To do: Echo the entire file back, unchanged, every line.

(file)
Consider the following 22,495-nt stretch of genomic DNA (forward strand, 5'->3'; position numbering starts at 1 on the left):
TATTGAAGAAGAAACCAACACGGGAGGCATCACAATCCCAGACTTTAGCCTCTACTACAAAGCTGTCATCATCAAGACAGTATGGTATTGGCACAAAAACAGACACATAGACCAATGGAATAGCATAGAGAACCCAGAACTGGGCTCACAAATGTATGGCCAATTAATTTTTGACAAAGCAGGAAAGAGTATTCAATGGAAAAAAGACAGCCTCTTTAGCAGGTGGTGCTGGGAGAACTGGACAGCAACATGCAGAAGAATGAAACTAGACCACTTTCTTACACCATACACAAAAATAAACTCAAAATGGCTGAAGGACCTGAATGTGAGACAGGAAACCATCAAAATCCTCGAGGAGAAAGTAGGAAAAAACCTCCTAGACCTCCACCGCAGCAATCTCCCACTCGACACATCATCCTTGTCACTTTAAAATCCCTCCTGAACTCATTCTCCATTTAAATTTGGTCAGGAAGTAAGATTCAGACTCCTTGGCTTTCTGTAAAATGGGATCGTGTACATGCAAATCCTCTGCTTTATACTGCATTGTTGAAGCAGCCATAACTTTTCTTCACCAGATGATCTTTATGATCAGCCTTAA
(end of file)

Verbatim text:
Consider the following 22,495-nt stretch of genomic DNA (forward strand, 5'->3'; position numbering starts at 1 on the left):
TATTGAAGAAGAAACCAACACGGGAGGCATCACAATCCCAGACTTTAGCCTCTACTACAAAGCTGTCATCATCAAGACAGTATGGTATTGGCACAAAAACAGACACATAGACCAATGGAATAGCATAGAGAACCCAGAACTGGGCTCACAAATGTATGGCCAATTAATTTTTGACAAAGCAGGAAAGAGTATTCAATGGAAAAAAGACAGCCTCTTTAGCAGGTGGTGCTGGGAGAACTGGACAGCAACATGCAGAAGAATGAAACTAGACCACTTTCTTACACCATACACAAAAATAAACTCAAAATGGCTGAAGGACCTGAATGTGAGACAGGAAACCATCAAAATCCTCGAGGAGAAAGTAGGAAAAAACCTCCTAGACCTCCACCGCAGCAATCTCCCACTCGACACATCATCCTTGTCACTTTAAAATCCCTCCTGAACTCATTCTCCATTTAAATTTGGTCAGGAAGTAAGATTCAGACTCCTTGGCTTTCTGTAAAATGGGATCGTGTACATGCAAATCCTCTGCTTTATACTGCATTGTTGAAGCAGCCATAACTTTTCTTCACCAGATGATCTTTATGATCAGCCTTAA